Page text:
nep-ias New Economics Papers
on Insurance Economics
Issue of 2010‒10‒09
thirteen papers chosen by
Soumitra K Mallick
Indian Institute of Social Welfare and Business Management

  1. Building Loss Models By Burnecki, Krzysztof; Janczura, Joanna; Weron, Rafal
  2. Public and Private Insurance with Costly Transactions By Bertola, Giuseppe; Koeniger, Winfried
  3. Business Cycle Dependent Unemployment Insurance By Andersen, Torben; Svarer, Michael
  4. A Hierarchical Agency Model of Deposit Insurance By Jonathan Carroll; Shino Takayama
  5. Is Employer-Based Health Insurance a Barrier to Entrepreneurship? By Fairlie, Robert W.; Kapur, Kanika; Gates, Susan
  6. Catalyzers for Social Insurance: Education Subsidies vs. Real Capital Taxation By Dirk Schindler; Hongyan Yang
  7. The male-female gap in physician earnings: Evidence from a public health insurance system. By Theurl, Engelbert; Winner, Hannes
  8. Incentive and Insurance Effects of Tax Financed Unemployment Insurance By Andersen, Torben M
  9. Estrutura de mercado do setor de saúde suplementar no Brasil By Mônica Viegas Andrade; Marina Moreira da Gama; Ricardo Machado Ruiz; Ana Carolina Maia; Bernardo Modenesi; Daniel Matos Tiburcio
  10. Indicadores de gastos com serviços médicos no setor de saúde suplementar no Brasil : o caso Sabesprev By Mônica Viegas Andrade; Ana Carolina Maiab; Cristina Guimarães Rodrigues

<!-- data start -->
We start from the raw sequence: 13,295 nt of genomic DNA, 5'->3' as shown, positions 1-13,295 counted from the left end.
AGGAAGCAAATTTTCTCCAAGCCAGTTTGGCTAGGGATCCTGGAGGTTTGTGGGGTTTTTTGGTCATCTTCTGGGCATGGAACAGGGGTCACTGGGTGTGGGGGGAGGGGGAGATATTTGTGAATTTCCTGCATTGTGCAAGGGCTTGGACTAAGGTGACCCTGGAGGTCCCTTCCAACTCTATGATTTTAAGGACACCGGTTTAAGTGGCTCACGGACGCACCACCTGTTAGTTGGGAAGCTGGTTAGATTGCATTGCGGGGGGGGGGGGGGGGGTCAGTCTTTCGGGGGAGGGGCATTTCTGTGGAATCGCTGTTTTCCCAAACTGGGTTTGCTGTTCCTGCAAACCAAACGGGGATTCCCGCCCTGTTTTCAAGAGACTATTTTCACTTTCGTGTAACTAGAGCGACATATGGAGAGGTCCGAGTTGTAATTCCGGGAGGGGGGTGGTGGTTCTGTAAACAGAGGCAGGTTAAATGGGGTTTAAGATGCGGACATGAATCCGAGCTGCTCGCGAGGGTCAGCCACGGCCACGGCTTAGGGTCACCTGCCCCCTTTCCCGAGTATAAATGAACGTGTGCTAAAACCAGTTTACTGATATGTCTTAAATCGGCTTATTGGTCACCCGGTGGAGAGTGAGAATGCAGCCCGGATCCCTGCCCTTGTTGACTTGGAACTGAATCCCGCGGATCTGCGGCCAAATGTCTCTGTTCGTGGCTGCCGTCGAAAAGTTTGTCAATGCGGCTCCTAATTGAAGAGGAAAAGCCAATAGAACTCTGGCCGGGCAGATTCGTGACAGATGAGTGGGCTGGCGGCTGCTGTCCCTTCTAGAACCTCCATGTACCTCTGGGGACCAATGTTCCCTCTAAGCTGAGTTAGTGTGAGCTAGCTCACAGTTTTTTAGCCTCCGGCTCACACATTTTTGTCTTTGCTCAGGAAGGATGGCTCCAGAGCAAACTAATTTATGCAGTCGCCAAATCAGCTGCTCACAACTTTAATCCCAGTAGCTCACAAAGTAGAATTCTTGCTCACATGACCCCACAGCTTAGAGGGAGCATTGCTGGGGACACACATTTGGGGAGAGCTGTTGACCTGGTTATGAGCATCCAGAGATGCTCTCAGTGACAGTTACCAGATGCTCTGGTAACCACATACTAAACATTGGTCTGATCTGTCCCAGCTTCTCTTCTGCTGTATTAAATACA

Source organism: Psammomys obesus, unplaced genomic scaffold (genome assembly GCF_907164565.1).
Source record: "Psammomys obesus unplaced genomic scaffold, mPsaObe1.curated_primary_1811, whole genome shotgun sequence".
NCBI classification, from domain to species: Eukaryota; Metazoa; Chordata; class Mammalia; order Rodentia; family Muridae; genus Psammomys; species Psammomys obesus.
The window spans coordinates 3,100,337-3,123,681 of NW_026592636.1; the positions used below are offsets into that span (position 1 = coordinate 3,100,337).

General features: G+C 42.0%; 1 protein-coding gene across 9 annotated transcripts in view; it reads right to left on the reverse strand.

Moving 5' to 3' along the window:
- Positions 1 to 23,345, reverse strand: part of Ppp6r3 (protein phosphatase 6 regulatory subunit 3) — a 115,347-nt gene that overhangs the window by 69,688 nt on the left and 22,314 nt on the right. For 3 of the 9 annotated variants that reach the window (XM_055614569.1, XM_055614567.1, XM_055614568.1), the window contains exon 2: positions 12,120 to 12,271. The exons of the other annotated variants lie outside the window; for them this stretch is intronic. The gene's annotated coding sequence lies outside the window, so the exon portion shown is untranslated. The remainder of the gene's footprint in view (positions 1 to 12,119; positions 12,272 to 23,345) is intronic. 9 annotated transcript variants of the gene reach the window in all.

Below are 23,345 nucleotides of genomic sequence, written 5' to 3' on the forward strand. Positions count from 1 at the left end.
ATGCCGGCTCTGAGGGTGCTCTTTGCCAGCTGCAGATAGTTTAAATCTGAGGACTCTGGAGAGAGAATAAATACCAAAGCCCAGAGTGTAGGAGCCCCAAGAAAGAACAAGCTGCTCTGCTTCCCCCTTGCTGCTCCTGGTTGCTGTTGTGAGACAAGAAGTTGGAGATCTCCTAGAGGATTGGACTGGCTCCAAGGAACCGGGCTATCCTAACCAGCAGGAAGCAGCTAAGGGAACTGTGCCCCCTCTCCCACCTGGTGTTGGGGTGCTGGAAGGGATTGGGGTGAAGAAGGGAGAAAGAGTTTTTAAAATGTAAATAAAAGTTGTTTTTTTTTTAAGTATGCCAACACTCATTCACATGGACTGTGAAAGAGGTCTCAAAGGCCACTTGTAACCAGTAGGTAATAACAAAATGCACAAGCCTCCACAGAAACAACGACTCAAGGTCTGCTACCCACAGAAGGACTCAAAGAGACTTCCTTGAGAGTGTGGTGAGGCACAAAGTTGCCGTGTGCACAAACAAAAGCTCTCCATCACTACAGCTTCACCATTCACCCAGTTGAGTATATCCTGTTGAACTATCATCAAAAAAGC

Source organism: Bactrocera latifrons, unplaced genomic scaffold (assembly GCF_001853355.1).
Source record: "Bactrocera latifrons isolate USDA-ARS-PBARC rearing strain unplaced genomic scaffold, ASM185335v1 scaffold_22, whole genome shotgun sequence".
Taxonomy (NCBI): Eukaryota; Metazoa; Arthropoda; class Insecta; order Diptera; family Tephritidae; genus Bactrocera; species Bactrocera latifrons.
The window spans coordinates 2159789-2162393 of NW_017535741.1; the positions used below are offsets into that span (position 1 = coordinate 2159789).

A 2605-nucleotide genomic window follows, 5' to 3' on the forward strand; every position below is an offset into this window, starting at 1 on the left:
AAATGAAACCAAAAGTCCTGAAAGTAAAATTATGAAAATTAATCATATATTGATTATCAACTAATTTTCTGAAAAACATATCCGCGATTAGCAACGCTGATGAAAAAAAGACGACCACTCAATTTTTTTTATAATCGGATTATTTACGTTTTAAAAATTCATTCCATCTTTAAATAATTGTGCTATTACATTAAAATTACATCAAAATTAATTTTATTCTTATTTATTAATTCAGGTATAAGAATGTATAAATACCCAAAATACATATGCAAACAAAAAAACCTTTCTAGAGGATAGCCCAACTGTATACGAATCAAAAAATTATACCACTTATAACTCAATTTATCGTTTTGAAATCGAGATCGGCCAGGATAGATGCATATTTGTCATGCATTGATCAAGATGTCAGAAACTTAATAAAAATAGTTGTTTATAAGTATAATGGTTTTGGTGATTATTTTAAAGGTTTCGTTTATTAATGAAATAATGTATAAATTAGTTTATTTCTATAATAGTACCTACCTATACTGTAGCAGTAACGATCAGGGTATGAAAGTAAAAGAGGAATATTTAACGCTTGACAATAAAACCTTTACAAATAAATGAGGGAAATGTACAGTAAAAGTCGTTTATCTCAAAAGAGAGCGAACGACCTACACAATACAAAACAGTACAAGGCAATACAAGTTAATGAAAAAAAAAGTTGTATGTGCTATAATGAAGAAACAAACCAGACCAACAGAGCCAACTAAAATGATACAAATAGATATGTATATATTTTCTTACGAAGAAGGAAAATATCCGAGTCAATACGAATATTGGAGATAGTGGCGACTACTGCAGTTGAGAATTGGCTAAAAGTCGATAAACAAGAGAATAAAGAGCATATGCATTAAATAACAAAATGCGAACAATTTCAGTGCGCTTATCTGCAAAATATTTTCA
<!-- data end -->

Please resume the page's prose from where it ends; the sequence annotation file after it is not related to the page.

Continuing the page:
11. Intergenerational Conflict and International Risk Sharing By Martín Gonzalez Eiras
  12. Seguros, crisis, regulación y disciplina del mercado By Ferro, Gustavo; Castagnolo, Fermando
  13. A Competing Risk Model for Health and Food Insecurity in the West Bank By Cavatorta, Elisa; Pieroni, Luca

  1. By: Burnecki, Krzysztof; Janczura, Joanna; Weron, Rafal
    Abstract: This paper is intended as a guide to building insurance risk (loss) models. A typical model for insurance risk, the so-called collective risk model, treats the aggregate loss as having a compound distribution with two main components: one characterizing the arrival of claims and another describing the severity (or size) of loss resulting from the occurrence of a claim. In this paper we first present efficient simulation algorithms for several classes of claim arrival processes. Then we review a collection of loss distributions and present methods that can be used to assess the goodness-of-fit of the claim size distribution. The collective risk model is often used in health insurance and in general insurance, whenever the main risk components are the number of insurance claims and the amount of the claims. It can also be used for modeling other non-insurance product risks, such as credit and operational risk.
    Keywords: Insurance risk model; Loss distribution; Claim arrival process; Poisson process; Renewal process; Random variable generation; Goodness-of-fit testing
    JEL: G22 C63 C46 C15 G32
    Date: 2010–09